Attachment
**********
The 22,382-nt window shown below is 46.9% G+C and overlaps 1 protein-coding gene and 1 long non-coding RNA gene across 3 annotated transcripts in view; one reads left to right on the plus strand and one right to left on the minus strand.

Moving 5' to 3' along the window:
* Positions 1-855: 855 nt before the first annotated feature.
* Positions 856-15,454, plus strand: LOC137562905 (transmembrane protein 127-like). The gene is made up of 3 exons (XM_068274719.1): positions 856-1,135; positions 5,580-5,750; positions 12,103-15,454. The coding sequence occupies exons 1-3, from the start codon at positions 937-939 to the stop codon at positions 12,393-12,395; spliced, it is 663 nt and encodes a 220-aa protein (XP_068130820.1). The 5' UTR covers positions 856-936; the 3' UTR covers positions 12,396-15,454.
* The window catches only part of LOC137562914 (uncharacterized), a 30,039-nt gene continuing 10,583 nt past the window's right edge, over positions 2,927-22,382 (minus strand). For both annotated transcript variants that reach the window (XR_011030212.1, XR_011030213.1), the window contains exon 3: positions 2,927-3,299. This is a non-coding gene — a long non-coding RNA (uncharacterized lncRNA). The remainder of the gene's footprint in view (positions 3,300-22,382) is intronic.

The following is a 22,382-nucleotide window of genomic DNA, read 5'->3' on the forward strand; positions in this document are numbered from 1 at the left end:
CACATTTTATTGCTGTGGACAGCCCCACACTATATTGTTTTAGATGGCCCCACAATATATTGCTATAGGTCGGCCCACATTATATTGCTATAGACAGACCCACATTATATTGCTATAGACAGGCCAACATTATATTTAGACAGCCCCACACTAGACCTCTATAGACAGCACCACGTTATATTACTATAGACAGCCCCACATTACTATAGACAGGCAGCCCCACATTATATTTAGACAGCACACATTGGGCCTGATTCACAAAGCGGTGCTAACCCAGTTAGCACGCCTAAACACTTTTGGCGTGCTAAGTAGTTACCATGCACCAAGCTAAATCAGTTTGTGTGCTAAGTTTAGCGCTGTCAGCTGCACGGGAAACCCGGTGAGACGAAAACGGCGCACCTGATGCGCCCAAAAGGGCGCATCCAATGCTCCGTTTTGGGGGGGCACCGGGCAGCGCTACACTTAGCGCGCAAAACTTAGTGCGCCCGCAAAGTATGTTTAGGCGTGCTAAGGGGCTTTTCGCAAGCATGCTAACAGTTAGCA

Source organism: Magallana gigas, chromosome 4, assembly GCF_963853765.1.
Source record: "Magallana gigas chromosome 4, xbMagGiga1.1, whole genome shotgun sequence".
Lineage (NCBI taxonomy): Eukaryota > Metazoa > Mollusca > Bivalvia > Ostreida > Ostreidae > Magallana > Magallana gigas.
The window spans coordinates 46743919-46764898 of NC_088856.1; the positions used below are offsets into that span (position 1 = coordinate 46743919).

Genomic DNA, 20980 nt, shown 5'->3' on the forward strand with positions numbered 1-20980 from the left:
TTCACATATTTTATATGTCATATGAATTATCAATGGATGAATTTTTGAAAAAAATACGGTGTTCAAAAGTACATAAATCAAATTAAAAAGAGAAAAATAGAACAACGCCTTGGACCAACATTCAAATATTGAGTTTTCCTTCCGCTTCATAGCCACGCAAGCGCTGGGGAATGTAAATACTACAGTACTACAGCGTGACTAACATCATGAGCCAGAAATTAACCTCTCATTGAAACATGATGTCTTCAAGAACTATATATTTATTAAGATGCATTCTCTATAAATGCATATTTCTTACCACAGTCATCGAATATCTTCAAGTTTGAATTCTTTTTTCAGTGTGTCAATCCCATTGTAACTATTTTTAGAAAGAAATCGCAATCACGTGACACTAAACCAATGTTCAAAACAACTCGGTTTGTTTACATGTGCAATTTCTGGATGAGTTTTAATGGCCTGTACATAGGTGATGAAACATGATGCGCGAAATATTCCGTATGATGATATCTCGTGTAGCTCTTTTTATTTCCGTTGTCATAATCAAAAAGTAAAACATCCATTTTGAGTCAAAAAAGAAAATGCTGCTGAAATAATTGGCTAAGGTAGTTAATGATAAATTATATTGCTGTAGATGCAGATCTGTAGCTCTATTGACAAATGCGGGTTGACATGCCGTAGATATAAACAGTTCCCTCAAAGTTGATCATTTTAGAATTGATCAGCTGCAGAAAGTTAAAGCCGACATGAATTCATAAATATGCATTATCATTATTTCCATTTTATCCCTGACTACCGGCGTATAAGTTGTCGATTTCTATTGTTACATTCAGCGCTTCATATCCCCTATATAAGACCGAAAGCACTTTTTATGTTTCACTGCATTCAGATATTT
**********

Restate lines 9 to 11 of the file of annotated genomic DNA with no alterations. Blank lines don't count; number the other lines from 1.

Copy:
Source record: "Magallana gigas chromosome 4, xbMagGiga1.1, whole genome shotgun sequence".
Lineage (NCBI taxonomy): Eukaryota > Metazoa > Mollusca > Bivalvia > Ostreida > Ostreidae > Magallana > Magallana gigas.
The window spans coordinates 46743919-46764898 of NC_088856.1; the positions used below are offsets into that span (position 1 = coordinate 46743919).